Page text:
It happens at times, in the field of watch collecting, that a timepiece previously unknown to the market is discovered and upsets what is until then considered an unmovable tenet by market and scholars alike. It is of course an extremely rare occurrence, but when such a hidden treasure appears on the market it never fails to stir the hearts of collectors and to amaze scholars. For example the history of Patek Philippe minute repeaters was rewritten in 2011 when a previously unknown reference, 2419, was discovered. With this lot, Christie's is proud to rewrite the textbooks about Rolex Daytona as it introduces to the public the only example of reference 6263 with black non-oyster sotto Paul Newman dial.
Until yesterday, it was believed that black Paul Newman dials mounted on reference 6263 were all and necessarily distinguished by the different disposition of the designations: instead of reading, as in all other dials, Rolex/Oyster/Cosmograph, a correct black 6263 Paul Newman should read Rolex/Cosmograph/Oyster. From this feature come the nicknames RCO and Oyster Sotto —"Oyster below", in Italian. The Oyster Sotto Daytona is unquestionably considered as one of the ultimate goals for the Daytona collector. An extremely small number of such pieces have been produced: the Paul Newman dial was discontinued shortly after the introduction of reference 6263, so only low serial numbers were, if a client so requested, fitted with a Paul Newman dial. It is estimated that little more than 10 examples were made, and all of those that have appeared on the market feature the unusual Oyster Sotto configuration. Then there is this watch that sold for $479,705 —buyer's premium included— at Christie's in Geneva yesterday.
The present timepiece is a true game-changer, as it qualifies as the only 6263 with original black Paul Newman non-Oyster Sotto dial. The risk of dismissing this horologic treasure as a "melange" of a 6263 case with a dial originally intended for another reference is very high, but nothing would be more wrong. All the details of the present dial are consistent with those of a "normal" Oyster Sotto dial. The graphics of the numerals, the font of the Rolex designation, the sunken subdials style, the step at 6 o' clock, the angular Singer hallmark on the back of the dial, absolutely everything is exactly as it should be on a black Paul Newman dial, the only difference being indeed the Oyster designation.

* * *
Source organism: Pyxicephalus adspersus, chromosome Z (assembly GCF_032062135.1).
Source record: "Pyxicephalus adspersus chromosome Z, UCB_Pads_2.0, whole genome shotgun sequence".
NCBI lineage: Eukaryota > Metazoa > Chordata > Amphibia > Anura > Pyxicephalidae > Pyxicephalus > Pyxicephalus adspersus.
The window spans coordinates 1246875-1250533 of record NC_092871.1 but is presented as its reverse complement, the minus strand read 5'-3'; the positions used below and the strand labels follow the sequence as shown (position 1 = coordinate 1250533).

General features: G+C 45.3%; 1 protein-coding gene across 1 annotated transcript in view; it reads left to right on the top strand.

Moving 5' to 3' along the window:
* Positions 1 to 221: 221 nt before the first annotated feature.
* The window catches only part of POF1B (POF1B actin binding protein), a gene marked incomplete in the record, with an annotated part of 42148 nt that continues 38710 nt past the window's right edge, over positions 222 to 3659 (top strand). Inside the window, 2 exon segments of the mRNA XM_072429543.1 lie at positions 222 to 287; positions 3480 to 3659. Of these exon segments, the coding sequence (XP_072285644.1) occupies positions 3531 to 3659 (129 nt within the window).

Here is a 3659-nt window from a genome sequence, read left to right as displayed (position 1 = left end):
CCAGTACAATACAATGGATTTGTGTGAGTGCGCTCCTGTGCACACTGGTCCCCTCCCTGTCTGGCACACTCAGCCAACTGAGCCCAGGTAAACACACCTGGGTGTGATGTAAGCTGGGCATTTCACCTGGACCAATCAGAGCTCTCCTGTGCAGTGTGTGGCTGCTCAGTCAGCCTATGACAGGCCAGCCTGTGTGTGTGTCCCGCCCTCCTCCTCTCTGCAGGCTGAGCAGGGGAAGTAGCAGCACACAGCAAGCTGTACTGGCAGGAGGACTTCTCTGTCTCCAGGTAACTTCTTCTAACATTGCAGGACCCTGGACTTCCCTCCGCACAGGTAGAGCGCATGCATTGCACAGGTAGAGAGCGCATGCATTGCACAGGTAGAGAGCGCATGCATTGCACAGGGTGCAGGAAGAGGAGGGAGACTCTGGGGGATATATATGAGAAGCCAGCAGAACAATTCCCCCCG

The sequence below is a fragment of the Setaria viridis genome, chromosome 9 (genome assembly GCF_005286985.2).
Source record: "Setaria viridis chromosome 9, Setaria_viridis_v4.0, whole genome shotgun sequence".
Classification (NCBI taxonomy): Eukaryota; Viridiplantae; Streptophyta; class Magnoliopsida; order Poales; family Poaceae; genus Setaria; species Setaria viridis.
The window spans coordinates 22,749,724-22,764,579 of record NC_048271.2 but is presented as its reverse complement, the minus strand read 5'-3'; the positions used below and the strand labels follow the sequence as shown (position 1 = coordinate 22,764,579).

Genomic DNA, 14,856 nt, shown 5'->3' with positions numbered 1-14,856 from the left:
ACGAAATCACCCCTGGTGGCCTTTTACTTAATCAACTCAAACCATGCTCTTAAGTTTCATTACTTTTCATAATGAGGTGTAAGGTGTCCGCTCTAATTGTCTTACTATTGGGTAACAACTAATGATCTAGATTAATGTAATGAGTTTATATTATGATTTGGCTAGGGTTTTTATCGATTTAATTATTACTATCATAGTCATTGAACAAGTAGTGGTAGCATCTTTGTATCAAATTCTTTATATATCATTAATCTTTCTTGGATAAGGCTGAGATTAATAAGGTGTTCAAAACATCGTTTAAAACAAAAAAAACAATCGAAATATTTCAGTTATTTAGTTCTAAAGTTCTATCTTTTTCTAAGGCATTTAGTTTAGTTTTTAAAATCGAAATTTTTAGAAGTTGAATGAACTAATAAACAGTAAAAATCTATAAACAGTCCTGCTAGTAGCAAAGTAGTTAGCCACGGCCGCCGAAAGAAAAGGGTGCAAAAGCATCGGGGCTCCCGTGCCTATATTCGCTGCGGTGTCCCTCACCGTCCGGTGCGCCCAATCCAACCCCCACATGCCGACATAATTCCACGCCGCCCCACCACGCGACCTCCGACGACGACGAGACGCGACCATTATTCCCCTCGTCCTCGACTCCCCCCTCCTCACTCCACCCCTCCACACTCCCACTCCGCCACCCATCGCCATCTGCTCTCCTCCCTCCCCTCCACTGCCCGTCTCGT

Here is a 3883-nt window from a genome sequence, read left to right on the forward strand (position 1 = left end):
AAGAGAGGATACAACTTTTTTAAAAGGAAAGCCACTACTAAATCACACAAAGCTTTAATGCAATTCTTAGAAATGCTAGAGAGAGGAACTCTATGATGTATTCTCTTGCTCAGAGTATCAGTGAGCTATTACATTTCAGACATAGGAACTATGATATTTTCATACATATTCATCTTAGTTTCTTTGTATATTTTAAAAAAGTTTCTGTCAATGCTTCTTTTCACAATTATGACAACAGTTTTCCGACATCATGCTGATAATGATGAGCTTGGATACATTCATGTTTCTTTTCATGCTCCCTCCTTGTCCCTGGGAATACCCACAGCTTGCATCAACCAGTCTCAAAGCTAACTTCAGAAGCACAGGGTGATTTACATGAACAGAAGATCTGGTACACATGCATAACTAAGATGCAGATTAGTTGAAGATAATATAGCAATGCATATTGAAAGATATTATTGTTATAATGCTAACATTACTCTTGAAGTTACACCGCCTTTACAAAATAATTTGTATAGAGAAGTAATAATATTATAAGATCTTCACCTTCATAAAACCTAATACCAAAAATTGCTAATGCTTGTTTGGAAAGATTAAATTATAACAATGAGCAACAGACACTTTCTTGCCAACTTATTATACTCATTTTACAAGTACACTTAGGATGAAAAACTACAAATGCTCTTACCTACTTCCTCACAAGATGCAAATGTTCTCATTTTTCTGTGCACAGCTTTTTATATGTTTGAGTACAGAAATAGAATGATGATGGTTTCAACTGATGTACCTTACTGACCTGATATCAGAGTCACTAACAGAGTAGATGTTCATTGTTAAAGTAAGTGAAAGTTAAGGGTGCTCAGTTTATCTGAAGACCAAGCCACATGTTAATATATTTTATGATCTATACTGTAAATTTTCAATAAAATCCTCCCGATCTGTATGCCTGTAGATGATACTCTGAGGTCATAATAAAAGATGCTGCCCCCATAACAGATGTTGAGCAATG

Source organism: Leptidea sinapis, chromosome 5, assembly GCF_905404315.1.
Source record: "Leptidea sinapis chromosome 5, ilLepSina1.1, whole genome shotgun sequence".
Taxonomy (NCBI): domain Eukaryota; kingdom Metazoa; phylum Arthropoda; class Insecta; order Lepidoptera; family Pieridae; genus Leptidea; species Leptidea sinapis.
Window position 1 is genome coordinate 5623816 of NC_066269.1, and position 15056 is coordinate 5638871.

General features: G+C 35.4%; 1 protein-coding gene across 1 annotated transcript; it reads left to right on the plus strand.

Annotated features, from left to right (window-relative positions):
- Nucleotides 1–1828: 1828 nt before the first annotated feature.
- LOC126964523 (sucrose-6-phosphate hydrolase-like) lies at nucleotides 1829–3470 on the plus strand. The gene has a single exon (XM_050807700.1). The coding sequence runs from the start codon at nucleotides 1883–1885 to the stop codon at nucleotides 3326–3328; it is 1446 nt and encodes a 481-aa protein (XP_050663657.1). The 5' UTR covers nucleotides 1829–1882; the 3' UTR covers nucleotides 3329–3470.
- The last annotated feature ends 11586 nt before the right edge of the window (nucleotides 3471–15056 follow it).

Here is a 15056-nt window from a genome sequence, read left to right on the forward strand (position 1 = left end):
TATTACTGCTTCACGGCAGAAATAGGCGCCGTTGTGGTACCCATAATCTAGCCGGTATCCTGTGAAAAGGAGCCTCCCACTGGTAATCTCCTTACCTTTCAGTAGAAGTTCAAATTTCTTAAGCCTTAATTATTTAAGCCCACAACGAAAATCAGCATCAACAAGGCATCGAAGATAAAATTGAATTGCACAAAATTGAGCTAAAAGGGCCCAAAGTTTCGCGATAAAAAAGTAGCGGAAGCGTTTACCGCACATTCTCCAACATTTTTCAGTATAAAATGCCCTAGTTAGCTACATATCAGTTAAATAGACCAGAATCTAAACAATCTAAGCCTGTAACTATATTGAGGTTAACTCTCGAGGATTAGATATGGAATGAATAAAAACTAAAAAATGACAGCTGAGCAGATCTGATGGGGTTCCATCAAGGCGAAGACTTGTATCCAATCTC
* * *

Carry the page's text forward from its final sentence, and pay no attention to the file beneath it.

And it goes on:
An in depth study of the dial shed some light about the origin of such a disposition. At the time, when wristwatch collecting did not exist and there was a degree of flexibility in the realization of the timepieces, it was not unusual for Rolex to use a leftover piece intended for a certain reference on the subsequent reference. The most common example of this habit can be seen in many case backs which bear a reference number different from the one of the watch they are mounted on. In this case, however, a similar situation happened with the dial maker Singer. UV examination of the dial shows a halo around the designation, which is unmistakable indication that the designation was originally different. However, the manufacturing details and style are undeniable proof that it was Singer itself who manufactured the dial. It can be deduced that the present dial was originally intended for a non-oyster case, probably a 6264, but it was subsequently adapted by Singer to the style of reference 6263. The reason why this dial is the only one to present the Rolex/Oyster/Cosmograph designation instead of the normal RCO will probably never be known with certainty, but a good assumption is that Singer made a mistake when adapting the dial. There are other examples of this manufacturing habit: one is illustrated and thoroughly explained in the "bible" of Rolex Daytona: Ultimate Rolex Daytona, by Pucci Papaleo, pp. 64. Another example was sold by Christie's in the legendary Rolex Daytona: Lesson one thematic auction in November 2013, lot 20.
Not only this timepiece can be considered the holy grail of Daytona collecting for its uniqueness and importance, but it further amazes even the most seasoned Rolex collector with it superb condition: the case was hardly ever polished, if ever, and retains fully its proportions. The black bezel is virtually mint. The dial is breathtaking: without the slightest hint of oxidation or scratches it showcases all of its features at their best: the red outer divisions, the engine turned subdials, the step on the outer track, the luminous accents, the black matte background and, of course, the revolutionary designation, all of these details are in "textbook condition". Aptly so, for a watch that indeed rewrites textbooks.